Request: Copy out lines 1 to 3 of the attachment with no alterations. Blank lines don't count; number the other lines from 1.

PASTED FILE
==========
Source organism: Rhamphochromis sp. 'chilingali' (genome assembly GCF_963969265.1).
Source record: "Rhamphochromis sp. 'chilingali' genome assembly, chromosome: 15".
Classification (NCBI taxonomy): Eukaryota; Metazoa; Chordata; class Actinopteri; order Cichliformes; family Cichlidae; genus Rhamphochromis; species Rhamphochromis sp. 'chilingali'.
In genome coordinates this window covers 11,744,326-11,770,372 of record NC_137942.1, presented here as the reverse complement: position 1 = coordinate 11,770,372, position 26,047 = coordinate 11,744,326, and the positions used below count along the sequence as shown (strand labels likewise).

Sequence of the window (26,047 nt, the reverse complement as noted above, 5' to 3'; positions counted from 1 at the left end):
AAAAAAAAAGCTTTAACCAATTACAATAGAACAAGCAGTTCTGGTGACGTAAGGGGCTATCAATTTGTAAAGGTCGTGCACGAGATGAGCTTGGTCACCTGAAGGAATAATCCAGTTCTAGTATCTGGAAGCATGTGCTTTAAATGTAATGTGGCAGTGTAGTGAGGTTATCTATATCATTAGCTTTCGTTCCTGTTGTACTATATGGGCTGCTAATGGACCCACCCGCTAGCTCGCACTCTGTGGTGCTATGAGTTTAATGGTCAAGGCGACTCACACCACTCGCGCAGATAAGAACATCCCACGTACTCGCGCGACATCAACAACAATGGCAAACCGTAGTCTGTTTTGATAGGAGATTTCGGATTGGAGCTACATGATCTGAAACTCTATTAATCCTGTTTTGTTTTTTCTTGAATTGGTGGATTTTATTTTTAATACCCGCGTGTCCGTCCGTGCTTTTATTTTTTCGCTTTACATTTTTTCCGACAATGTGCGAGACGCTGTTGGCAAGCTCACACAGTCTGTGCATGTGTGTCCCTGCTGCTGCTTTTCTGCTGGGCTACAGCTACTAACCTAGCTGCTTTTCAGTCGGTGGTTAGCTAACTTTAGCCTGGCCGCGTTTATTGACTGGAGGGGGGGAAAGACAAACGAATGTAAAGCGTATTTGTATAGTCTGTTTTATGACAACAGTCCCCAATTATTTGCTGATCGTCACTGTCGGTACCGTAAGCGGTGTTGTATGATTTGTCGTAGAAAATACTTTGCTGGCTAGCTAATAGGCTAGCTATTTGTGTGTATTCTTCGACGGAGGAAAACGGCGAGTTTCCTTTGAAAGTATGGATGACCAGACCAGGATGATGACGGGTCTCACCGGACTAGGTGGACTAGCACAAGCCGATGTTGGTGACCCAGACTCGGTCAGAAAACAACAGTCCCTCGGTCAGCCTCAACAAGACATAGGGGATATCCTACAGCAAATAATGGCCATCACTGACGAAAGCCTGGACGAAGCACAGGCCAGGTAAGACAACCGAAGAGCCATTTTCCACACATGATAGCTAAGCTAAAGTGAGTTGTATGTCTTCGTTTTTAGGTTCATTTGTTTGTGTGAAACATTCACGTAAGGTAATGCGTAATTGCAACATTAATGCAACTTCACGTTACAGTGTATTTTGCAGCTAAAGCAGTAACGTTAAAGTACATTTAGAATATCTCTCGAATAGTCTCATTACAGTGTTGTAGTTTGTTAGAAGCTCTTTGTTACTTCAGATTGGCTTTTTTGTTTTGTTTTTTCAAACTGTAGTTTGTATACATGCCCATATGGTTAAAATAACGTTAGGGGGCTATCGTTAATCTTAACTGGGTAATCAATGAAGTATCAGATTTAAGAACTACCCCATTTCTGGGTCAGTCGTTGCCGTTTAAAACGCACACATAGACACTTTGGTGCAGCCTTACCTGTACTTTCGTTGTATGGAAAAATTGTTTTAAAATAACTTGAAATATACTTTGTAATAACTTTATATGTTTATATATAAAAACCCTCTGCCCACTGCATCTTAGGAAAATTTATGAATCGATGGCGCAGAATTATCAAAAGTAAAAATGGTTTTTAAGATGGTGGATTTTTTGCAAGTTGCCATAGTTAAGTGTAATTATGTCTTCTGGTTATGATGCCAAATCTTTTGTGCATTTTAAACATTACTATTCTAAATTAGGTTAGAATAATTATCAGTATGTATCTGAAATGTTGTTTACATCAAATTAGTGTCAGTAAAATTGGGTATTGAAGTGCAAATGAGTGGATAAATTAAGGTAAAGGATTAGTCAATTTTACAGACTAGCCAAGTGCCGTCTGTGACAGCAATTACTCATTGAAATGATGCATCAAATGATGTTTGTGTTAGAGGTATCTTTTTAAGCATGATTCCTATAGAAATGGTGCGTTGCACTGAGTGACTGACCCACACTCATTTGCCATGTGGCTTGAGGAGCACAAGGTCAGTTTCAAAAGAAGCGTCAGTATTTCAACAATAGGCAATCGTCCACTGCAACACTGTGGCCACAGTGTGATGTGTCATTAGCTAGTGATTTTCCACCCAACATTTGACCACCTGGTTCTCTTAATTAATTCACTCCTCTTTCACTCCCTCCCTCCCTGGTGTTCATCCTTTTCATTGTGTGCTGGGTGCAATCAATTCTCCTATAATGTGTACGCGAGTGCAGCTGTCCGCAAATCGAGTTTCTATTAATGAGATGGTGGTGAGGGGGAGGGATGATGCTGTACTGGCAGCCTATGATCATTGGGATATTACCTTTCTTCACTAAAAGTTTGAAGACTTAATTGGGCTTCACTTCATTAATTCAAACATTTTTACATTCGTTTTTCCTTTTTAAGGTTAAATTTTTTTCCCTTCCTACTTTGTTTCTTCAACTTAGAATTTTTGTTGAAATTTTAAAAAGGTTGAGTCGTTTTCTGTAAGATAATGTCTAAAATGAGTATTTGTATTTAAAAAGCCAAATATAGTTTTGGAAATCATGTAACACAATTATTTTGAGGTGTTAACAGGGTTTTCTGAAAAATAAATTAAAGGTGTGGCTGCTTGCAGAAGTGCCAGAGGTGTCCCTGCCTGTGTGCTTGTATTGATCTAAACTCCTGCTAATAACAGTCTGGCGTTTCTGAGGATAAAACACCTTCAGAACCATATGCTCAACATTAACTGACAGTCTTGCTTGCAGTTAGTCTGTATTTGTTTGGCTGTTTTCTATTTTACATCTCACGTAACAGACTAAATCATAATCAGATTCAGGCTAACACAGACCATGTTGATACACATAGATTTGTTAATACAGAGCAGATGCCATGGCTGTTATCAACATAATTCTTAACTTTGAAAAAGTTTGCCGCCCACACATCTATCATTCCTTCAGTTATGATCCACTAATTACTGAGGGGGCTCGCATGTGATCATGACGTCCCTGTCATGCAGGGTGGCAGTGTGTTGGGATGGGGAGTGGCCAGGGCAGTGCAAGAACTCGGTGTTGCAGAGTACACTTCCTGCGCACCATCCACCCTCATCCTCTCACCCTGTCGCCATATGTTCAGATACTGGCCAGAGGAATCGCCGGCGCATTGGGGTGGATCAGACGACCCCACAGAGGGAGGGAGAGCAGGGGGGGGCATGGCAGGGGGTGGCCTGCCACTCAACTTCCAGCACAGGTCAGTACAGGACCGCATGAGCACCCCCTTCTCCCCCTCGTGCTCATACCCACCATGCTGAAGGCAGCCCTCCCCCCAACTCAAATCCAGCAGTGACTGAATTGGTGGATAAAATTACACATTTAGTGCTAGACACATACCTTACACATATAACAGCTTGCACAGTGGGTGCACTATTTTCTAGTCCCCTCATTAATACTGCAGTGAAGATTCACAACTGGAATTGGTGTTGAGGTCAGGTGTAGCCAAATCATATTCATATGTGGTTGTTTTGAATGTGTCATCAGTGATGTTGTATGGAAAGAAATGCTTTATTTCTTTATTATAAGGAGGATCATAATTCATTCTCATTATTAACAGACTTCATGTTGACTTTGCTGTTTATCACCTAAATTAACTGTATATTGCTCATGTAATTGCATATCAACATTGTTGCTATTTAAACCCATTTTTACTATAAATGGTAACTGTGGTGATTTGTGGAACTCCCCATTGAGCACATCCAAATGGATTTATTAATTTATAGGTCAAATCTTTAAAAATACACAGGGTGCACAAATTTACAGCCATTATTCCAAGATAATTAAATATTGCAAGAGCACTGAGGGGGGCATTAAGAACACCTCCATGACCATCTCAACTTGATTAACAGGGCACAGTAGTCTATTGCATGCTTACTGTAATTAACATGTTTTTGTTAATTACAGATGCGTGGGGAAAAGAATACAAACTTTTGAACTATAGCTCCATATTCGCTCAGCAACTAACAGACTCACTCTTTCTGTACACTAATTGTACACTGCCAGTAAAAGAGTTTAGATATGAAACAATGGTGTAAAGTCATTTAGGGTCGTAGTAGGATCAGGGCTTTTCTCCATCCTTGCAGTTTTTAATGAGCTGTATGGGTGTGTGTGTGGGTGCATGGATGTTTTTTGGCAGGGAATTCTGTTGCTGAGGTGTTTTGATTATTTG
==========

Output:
Source organism: Rhamphochromis sp. 'chilingali' (genome assembly GCF_963969265.1).
Source record: "Rhamphochromis sp. 'chilingali' genome assembly, chromosome: 15".
Classification (NCBI taxonomy): Eukaryota; Metazoa; Chordata; class Actinopteri; order Cichliformes; family Cichlidae; genus Rhamphochromis; species Rhamphochromis sp. 'chilingali'.